Just when we thought Dreamworks wasn't going to bother with the Shrek franchise anymore, they decide to make a new Puss in Boots movie! Of all the side characters in the Shrek films, Puss is one that displayed an interesting backstory and became popular enough to spark its own spin-off movie back in 2011, then a TV show on Netflix, and another interactive TV show as well!
But Puss isn't done even if Antonio Banderas might be. There are still stories to be told, and of all the impactful stories we have witnessed in the Shrek franchise, this one has my heart.
My love for movies and stories in general is no secret. For my birthday, I was gifted a beautiful projector and this movie was actually one of the first that has graced my bare walls. I was so pleasantly surprised, and on every level, this movie was a win.
Dreamworks has featured a new style of animation that I certainly didn't believe would ever happen in the Shrek series. I'm sure the switch has made die-hard fans purse their lips and say, "Why doesn't it look the same?" But upon watching the movement of this animation which references more of a comic style, with dynamic coloring, a play on perspective especially during action scenes, and the immense level of detail, it is clear to see that this movie was a work of art.
I hope large companies like Dreamworks continue to take these new risks with animation, even though it would mean disappointing some fans who are used to the original animation found in their beloved franchises.
The Fantasy World
We love Shrek for its immense sense of humor built in a modern world where all of our favorite characters from all fairytales are real and exist. This includes many unique characters distinct from fairytales like Lord Farquad. Shrek had an immersive world from the start, with its own magic system, political system, cultures, rules, and beliefs, which makes a perfectly constructed fantasy world.
What I appreciate is that this movie recognizes the Shrek franchise including all the movies that have come before. We do witness snippets of Puss's relationship with Shrek and Donkey, plus familiar characters make a cameo appearance in the backstories of some side characters, like Pinocchio. Though this might not be deemed too important, this is something I truly appreciate because this attention to detail creates consistency, and this movie would not exist unless the ones that have come before were created. Paying homage to the works of art created prior not only enhances how real the world may feel for the audience but also respects why the audience is watching to begin with.
Proof of why this is important:
Those who know me know I love Spongebob. I was a die-hard fan of the show even after the changes we have seen since creator, Stephen Hillenburg's tragic passing. I assumed the creators were moving in the right direction in keeping Bikini Bottom alive when they created the incredible Broadway show, which I watched and loved so much! But the vulgar changes after Spongebob's 21st birthday turned into creating strange spinoffs like "The Patrick Star Show" and "Kamp Koral".
I am not speaking out against the change of animation, as we know, Stephen Hillenburg always played around with animation. Think back to the realistic hand or fish newscaster that we see in the early episodes of the show. Or The Christmas Episode of 2012, and the Halloween episode of 2017. Or the times Spongebob went to shore and his appearance changed to an ordinary sponge. I love all the changes in animation, even the adjustment to the vibrance of color that we see as the show progresses over time. I do not love the increase in violence and the character's faces morphing grotesquely or the disappearance of the amazing plot each episode once had. All this is reflected in the show's decline of success.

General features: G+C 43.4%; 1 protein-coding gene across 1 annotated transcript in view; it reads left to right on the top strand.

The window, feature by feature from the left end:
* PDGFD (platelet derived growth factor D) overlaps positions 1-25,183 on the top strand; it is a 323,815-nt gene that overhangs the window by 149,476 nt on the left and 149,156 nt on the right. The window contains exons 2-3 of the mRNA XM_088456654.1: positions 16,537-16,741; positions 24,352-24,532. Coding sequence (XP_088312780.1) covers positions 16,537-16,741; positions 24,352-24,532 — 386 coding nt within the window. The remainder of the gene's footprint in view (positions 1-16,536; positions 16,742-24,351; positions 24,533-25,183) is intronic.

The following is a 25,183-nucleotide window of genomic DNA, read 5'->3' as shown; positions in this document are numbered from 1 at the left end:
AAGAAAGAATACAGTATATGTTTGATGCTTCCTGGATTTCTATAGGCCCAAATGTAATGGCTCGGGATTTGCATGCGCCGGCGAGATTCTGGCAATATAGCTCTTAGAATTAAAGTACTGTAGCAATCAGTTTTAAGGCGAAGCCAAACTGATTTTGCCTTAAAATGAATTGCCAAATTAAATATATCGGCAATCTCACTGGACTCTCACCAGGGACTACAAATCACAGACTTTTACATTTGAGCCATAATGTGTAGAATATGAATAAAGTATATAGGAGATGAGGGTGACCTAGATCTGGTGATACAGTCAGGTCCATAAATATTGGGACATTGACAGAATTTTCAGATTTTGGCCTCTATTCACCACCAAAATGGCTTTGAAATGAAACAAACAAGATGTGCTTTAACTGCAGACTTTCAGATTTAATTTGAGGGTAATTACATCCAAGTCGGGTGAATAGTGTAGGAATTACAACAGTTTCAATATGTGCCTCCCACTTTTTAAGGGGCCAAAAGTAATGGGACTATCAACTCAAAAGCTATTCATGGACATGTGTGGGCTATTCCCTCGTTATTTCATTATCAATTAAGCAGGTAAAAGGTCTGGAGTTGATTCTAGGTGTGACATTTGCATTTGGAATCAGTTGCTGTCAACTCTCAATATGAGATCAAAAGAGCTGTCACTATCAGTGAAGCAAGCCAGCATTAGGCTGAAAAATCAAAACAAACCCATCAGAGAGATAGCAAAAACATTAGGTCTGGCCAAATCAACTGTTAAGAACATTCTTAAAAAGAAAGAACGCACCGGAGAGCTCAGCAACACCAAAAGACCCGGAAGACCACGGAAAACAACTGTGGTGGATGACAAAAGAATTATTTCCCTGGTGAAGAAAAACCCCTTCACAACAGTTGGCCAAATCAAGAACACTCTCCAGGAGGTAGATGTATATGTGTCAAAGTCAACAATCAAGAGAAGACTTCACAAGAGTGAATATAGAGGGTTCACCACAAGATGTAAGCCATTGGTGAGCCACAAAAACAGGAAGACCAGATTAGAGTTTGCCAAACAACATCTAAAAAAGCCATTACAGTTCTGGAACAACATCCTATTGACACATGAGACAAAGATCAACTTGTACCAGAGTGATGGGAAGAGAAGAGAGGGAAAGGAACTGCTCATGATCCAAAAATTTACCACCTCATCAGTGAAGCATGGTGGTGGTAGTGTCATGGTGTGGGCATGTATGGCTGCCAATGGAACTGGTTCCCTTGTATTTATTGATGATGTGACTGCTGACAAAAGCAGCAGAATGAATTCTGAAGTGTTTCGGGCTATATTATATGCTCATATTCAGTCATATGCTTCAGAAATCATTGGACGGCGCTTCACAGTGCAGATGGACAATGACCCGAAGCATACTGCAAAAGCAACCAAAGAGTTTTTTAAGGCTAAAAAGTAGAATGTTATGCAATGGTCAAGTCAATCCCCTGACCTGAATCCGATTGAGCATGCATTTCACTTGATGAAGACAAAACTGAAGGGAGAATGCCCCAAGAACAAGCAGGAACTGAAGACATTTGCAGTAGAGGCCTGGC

However, my complaint here is that in these spinoff shows, the audience is expected to forget the origin of Spongebob and adopt new origins. Sandy and Spongebob did not meet until they were adults, meanwhile in "Kamp Koral" they meet as children. Mr. Krabs and Plankton are older than Spongebob and have their own well-written backstory, unlike in "Kamp Koral", where they are all the same age. Likewise the nonsensical writing of 'The Patrick Star Show" makes Patrick more of an airhead than he actually is, exaggerating his personality the same way Cat Valentine and London Tipton were exaggerated in later seasons of their respective shows.
This is to me, an example of ruining a world-wide beloved show as the creators did not respect the original pieces that captured the audience to begin with! Not to mention, it truly broke my heart to see all of Stephen Hillenburg's hard work come undone so quickly after his passing. Thus the 14.8 billion dollar franchise was no more!
Now back to Puss in Boots!
Of the many magical objects we experience in fantasy books, movies, and tv shows, the map that leads to the wishing star in this film truly got my attention for so many reasons.
Upon a character's mere touch, the map recreates itself, and the landscape of the forbidden forest with it. The recreation of the map and the scape are fully dependent on the heart of the character. Passing these creative landmarks is but a test to overcome your faults, fears, and limiting beliefs. So it is no surprise that Perrito's map is a test of true kindness, and the Bear's map showcased their home, which was a staple of how much their family meant to them, as well as a test for Goldy to see if she'd continue to take her family for granted.
The best fantasies feature all aspects of life including a well-developed fantasy world. This list includes character development, action and adventure, romance, humor, and well-written plot.
This story checked all the marks.
The modern-day humor of the Shrek franchise has yet to die! The jokes are actually funny, appropriate, and can be understood by children.
Introducing Three Villains
Many people are averse to there being too many characters in a book, tv show, or movie as it leads to them losing interest. However, there were three villains in this one movie alone, all with their own agendas and backstories, and relationships with one another. For a story that is truly complex, this script had no issues making it as appealing, engaging, and as easily understood as possible.